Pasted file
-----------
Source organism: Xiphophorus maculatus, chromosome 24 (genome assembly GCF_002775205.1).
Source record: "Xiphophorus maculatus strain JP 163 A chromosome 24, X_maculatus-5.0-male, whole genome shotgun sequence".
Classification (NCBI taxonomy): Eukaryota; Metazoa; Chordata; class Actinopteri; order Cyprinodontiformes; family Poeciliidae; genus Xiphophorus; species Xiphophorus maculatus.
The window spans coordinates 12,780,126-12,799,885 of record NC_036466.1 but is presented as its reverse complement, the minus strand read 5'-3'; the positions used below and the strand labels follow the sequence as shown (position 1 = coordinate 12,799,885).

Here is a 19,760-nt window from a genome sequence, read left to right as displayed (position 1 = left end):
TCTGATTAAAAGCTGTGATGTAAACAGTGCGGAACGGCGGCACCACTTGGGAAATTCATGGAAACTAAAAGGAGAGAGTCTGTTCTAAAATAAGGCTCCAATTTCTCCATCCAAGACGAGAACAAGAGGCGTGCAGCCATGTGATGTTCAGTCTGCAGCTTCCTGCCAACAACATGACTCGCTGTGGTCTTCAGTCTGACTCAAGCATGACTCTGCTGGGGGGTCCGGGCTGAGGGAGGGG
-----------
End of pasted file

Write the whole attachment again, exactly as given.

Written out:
Source organism: Xiphophorus maculatus, chromosome 24 (genome assembly GCF_002775205.1).
Source record: "Xiphophorus maculatus strain JP 163 A chromosome 24, X_maculatus-5.0-male, whole genome shotgun sequence".
Classification (NCBI taxonomy): Eukaryota; Metazoa; Chordata; class Actinopteri; order Cyprinodontiformes; family Poeciliidae; genus Xiphophorus; species Xiphophorus maculatus.
The window spans coordinates 12,780,126-12,799,885 of record NC_036466.1 but is presented as its reverse complement, the minus strand read 5'-3'; the positions used below and the strand labels follow the sequence as shown (position 1 = coordinate 12,799,885).

Here is a 19,760-nt window from a genome sequence, read left to right as displayed (position 1 = left end):
TCTGATTAAAAGCTGTGATGTAAACAGTGCGGAACGGCGGCACCACTTGGGAAATTCATGGAAACTAAAAGGAGAGAGTCTGTTCTAAAATAAGGCTCCAATTTCTCCATCCAAGACGAGAACAAGAGGCGTGCAGCCATGTGATGTTCAGTCTGCAGCTTCCTGCCAACAACATGACTCGCTGTGGTCTTCAGTCTGACTCAAGCATGACTCTGCTGGGGGGTCCGGGCTGAGGGAGGGG